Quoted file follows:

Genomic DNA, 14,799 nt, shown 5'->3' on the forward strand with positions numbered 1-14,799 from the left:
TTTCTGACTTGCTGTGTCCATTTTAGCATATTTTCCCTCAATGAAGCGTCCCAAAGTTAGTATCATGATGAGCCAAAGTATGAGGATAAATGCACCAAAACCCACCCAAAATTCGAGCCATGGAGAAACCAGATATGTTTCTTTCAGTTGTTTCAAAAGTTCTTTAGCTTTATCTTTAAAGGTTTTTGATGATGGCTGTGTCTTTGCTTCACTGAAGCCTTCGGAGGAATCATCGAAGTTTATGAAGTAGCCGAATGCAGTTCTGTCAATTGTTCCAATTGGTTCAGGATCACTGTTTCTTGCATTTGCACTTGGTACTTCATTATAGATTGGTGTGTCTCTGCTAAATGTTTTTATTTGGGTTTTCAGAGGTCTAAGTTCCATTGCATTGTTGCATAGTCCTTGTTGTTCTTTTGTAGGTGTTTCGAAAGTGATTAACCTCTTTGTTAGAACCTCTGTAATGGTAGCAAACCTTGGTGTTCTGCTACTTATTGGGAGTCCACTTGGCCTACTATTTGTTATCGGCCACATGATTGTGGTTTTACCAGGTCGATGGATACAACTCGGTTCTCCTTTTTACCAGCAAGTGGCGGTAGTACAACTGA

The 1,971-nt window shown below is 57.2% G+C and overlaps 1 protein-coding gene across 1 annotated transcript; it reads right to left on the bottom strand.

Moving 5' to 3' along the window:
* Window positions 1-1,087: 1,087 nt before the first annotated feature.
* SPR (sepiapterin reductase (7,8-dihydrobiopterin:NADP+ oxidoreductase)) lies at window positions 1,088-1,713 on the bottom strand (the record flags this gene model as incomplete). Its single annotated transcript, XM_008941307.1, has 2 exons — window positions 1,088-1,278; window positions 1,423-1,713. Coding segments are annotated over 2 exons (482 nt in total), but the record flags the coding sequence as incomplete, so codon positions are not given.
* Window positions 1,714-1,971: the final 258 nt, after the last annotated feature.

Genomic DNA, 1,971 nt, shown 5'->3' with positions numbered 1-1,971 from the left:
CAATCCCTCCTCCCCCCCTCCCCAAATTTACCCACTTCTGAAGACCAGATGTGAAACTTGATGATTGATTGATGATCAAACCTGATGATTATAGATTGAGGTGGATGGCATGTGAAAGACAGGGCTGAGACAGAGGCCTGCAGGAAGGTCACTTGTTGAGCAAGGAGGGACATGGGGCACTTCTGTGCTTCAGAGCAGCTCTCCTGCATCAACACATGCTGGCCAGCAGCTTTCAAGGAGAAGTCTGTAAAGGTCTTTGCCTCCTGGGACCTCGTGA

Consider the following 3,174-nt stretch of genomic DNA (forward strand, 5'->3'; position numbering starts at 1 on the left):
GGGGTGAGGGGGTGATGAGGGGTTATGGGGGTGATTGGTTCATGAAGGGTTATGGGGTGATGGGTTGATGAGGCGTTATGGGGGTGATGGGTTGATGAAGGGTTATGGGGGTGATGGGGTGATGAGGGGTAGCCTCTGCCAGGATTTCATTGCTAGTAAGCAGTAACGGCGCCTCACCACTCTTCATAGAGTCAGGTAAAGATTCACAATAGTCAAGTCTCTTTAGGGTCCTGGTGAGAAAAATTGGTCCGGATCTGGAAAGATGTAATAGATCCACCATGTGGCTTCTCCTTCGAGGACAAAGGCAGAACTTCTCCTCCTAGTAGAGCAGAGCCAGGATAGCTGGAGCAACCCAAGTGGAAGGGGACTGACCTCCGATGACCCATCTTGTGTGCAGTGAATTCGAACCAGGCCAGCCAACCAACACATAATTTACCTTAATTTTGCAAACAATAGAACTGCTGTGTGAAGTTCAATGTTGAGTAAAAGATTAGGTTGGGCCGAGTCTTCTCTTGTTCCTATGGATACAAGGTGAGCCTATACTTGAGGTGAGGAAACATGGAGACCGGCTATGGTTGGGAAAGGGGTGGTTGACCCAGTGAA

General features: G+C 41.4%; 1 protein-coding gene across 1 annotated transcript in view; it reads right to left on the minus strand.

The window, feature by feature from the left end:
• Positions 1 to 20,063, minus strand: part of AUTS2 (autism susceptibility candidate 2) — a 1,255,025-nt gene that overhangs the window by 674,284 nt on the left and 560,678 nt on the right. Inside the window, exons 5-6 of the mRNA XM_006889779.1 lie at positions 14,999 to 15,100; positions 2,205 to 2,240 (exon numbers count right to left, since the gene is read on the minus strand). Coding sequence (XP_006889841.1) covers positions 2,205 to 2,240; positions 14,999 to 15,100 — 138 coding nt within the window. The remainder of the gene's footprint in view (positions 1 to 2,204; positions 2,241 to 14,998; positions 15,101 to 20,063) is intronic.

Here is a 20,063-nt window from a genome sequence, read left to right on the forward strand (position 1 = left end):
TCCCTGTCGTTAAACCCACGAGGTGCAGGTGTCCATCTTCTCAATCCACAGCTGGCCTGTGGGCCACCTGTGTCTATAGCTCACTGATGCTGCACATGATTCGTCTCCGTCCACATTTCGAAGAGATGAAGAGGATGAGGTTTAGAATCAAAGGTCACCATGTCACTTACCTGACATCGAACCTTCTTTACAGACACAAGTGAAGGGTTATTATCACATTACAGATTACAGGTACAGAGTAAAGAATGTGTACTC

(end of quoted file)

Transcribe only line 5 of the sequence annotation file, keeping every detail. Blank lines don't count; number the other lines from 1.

* Window positions 1-1,087: 1,087 nt before the first annotated feature.